A Degree in Debt: Is College Worth it?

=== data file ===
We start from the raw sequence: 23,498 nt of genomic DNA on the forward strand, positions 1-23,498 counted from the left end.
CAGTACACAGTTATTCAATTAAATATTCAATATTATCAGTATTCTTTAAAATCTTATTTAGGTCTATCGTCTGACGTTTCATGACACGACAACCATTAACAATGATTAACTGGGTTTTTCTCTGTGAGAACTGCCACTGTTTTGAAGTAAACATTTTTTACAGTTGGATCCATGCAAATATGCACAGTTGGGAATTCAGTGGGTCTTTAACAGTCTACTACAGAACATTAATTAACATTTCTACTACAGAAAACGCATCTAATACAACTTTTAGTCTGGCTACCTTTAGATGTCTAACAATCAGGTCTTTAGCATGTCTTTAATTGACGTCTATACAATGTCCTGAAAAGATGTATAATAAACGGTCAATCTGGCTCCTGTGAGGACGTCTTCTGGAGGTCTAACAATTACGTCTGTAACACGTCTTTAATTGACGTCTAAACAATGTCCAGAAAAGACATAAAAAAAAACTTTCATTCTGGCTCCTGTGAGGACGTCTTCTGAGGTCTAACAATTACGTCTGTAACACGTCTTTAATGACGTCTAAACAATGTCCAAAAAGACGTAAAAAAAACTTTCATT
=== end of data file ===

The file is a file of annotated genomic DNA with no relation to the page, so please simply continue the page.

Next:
It is often assumed that the largest purchase a person will make throughout their lifetime is a brand-new car or a house. In reality, the most substantial purchase a person, particularly in the United States, can make is far less significant. Ultimately, this massive purchase equates to nothing more than a piece of paper, although it enables us with the ability to obtain a nicer car or bigger house in the future. A college degree is simultaneously the most significant and insignificant purchase one can make. Obtaining a bachelor’s degree at a standard American university can easily cost anywhere from $40,000 to $105,000 by the time it’s completed, and that is before interest, supplies, textbooks, and outrageous living expenses are considered. At the risk of sounding slightly hypocritical, I personally believe the utility derived from college is hardly worth the monetary value placed on it. It is not wasted on me that the piece of paper received at the end of college holds value, but I believe the “value” is vastly misconstrued, inflated, and based on outdated and obsolete ideas and beliefs, negating the passionate and unique personalities we are encouraged to nurture in our younger years. Sure, receiving a college degree can increase employment opportunities, but it is not guaranteed. We end up, essentially, paying a massive amount of money for the mere possibility of a better career and, most likely, whatever career we land in will have nothing to do with our field of study anyway. (London)